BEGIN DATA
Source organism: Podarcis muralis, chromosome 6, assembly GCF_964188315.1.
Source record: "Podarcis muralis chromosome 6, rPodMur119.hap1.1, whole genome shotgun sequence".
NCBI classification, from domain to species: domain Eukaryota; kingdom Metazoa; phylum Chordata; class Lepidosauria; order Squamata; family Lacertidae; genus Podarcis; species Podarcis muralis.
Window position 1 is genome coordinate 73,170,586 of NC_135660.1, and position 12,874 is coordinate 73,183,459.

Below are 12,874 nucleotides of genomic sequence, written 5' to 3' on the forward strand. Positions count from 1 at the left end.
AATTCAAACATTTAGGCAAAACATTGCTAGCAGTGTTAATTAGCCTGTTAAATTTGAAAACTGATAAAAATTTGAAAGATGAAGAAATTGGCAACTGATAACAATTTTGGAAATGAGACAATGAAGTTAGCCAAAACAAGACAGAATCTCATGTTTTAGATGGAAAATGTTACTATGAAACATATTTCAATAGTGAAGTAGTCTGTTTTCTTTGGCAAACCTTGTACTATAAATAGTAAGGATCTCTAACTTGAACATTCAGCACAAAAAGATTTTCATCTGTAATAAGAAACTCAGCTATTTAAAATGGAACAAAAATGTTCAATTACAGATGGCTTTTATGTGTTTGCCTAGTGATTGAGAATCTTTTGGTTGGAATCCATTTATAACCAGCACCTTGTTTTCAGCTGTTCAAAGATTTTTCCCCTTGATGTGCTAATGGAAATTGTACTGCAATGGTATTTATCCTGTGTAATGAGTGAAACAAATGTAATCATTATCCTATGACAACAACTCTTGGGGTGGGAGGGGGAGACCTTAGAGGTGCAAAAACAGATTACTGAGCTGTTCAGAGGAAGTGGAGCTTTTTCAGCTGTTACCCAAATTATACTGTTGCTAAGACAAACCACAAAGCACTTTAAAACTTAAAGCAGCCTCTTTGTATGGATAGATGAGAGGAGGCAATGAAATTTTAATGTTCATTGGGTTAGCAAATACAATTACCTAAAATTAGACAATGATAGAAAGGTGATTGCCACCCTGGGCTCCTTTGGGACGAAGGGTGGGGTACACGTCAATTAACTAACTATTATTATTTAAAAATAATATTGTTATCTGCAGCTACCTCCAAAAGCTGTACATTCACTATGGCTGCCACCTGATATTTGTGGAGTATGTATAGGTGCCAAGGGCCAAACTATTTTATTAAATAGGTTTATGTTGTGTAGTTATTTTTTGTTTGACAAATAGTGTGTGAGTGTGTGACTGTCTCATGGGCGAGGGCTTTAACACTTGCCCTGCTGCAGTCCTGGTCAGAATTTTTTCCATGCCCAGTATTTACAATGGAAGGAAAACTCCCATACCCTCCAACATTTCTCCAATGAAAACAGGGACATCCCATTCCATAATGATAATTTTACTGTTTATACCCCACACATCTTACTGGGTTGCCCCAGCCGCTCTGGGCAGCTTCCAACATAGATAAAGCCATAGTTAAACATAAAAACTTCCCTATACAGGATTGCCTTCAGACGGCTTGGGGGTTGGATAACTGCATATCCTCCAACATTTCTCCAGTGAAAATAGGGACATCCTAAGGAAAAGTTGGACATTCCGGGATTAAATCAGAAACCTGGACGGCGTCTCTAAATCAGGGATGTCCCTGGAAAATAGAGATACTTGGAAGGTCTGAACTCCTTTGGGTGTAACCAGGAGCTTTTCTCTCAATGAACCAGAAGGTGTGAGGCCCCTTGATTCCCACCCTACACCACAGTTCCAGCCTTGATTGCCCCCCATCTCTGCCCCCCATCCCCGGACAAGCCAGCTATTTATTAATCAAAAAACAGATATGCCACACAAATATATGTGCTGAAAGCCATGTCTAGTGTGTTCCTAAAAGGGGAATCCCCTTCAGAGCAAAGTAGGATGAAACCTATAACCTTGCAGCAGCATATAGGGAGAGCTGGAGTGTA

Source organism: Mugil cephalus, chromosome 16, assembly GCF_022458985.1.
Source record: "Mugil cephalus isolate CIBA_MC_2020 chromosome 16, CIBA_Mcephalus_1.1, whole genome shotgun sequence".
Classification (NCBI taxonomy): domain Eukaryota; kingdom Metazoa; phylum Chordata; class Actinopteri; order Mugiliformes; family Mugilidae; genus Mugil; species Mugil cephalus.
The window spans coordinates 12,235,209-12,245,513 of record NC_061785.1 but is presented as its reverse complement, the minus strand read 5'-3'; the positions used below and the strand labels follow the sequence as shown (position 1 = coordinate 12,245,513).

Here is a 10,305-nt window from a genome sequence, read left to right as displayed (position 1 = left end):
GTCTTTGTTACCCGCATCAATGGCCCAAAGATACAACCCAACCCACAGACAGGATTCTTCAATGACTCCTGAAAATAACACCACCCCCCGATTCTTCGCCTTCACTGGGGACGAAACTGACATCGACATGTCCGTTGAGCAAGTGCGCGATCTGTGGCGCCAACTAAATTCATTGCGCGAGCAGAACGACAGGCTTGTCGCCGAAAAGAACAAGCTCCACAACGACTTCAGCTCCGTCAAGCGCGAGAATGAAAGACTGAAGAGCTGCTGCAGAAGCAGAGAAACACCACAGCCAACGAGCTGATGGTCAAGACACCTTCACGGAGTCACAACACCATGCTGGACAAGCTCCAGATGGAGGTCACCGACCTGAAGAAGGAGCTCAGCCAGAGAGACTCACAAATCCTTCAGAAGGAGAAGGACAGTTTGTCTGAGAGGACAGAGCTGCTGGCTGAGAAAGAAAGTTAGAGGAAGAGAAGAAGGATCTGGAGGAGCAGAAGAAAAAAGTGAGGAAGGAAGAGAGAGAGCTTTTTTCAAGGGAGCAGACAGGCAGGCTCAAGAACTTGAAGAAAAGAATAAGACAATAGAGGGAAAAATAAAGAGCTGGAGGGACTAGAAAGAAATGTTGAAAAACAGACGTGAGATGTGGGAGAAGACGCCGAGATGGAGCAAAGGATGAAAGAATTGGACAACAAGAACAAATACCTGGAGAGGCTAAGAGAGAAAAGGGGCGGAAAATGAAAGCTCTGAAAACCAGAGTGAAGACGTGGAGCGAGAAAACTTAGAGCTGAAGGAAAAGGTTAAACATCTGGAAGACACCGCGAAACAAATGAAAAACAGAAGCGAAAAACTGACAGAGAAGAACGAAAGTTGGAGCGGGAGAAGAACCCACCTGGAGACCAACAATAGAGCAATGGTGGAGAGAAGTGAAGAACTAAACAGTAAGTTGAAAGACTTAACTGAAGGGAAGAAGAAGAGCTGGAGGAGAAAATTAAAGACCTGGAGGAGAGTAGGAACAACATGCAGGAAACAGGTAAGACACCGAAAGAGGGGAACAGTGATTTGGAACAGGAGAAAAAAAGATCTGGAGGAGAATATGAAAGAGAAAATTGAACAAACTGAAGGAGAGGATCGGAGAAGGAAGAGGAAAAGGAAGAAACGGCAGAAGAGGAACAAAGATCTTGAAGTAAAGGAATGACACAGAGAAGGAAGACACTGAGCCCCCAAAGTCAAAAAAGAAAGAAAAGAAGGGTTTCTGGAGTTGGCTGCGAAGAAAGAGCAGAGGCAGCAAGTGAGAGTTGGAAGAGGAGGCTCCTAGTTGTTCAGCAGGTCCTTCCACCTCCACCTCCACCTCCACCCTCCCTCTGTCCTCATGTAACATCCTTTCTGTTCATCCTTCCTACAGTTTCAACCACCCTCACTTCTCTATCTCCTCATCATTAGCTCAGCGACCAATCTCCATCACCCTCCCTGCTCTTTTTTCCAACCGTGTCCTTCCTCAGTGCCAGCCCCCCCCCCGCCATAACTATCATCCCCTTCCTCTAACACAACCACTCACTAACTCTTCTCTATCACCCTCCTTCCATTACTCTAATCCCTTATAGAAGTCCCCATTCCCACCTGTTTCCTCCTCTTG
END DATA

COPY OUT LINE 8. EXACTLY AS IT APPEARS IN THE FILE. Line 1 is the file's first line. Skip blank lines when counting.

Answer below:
Source record: "Mugil cephalus isolate CIBA_MC_2020 chromosome 16, CIBA_Mcephalus_1.1, whole genome shotgun sequence".